General Class Contribution Program In progress October 2016 Across all programs
National Historic Site Conservation In progress October 2016 Heritage Places Conservation
National Historic Site Visitor Experience In progress October 2016 Visitor Experience
Horizontal Evaluation of Climate Change Adaptation (Clean Air Agenda) In progress June 2016 Heritage Places Conservation
Horizontal Evaluation of Species at Risk Program In progress June 2017 Heritage Places Conservation

Parks Canada Multi-Year Evaluation Plan 2015-16 to 2019-20

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Response to Parliamentary Committees and External Audits

Response to parliamentary committees

There were no response to parliamentary committees in 2015-16.

Response to the Auditor General (including to the Commissioner of the Environment and Sustainable Development)

Fall 2015 - Reports of the Auditor General of Canada

Report 3 - Implementing the Labrador Inuit Land Claims Agreement

This audit focused on whether Fisheries and Oceans Canada, Parks Canada, and Aboriginal Affairs and Northern Development Canada were implementing selected obligations in the Labrador Inuit Land Claims Agreement (LILCA) and two related side agreements, the Fiscal Financing Agreement and the Labrador Inuit Park Impacts and Benefits Agreement for the Torngat Mountains National Park Reserve of Canada (Labrador Inuit Park Impacts and Benefits Agreement).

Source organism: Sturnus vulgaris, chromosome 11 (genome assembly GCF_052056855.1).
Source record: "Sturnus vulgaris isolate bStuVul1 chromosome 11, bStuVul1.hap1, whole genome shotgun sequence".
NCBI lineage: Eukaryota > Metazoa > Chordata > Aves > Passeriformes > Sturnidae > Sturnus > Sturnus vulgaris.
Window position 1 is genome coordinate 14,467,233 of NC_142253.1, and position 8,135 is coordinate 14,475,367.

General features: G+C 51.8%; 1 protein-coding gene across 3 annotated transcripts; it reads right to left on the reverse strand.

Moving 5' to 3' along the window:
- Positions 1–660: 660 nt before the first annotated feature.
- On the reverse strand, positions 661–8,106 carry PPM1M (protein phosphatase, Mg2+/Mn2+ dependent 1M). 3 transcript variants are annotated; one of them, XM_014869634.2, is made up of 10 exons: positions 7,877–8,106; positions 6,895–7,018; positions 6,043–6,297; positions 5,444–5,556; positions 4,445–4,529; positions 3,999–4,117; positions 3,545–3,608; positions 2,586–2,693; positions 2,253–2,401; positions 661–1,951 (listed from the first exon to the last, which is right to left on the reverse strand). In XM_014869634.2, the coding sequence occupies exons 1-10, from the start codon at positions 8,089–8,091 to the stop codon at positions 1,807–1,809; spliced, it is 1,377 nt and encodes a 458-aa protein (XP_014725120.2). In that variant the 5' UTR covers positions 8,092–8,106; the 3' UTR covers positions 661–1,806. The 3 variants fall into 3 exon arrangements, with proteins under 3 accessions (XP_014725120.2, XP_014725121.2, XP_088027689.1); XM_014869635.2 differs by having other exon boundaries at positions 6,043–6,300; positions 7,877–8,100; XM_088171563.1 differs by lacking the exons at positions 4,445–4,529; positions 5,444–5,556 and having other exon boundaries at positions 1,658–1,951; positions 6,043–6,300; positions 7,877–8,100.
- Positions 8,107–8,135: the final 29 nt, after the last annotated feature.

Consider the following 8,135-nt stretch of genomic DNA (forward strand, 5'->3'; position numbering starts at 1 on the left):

The report concludes that federal government entities made progress implementing selected obligations. However, there are challenges that need to be resolved. Two recommendations were addressed to Parks Canada (see 3.68 and 3.98). The Agency has agreed to implement them.

Response to external audits conducted by the Public Service Commission of Canada or the Office of the Commissioner of Official Languages
There were no external audits of Parks Canada Agency in 2015-16.

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Status Report on Projects Operating with Specific Treasury Board Approval

Project name and project phaseOriginal estimated total cost (dollars)Revised estimated total cost (dollars)Actual total cost (dollars)2015-16 Main Estimates (dollars)2015-16 Planned spending (dollars)2015-16 Total authorities (dollars)2015-16 Actual spending (dollars)Expected date of close out
Link to the organization's program(s): Sub-Program 1.5.3: Heritage Canal Management
Trent Severn Waterway: Bolsover Dam at Lock 37 - Closing Phase. 18,760,174 34,720,246 27,448,765 - - 18,922,487 11,651,006 2016-17
Note: Dollar amounts exclude both the goods and services tax (GST) and the harmonized sales tax (HST).

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User Fees and Regulatory Charges (User Fees Act)

Fee NameFee TypeFee-setting AuthorityYear IntroducedYear Last Amended2015-16Planning Years
Forecast Revenue1 (dollars)Actual Revenue (dollars)Estimated Full Cost (dollars)Performance StandardPerformance ResultFiscal YearForecast Revenue2 & 3 (dollars)Estimated Full Cost (dollars)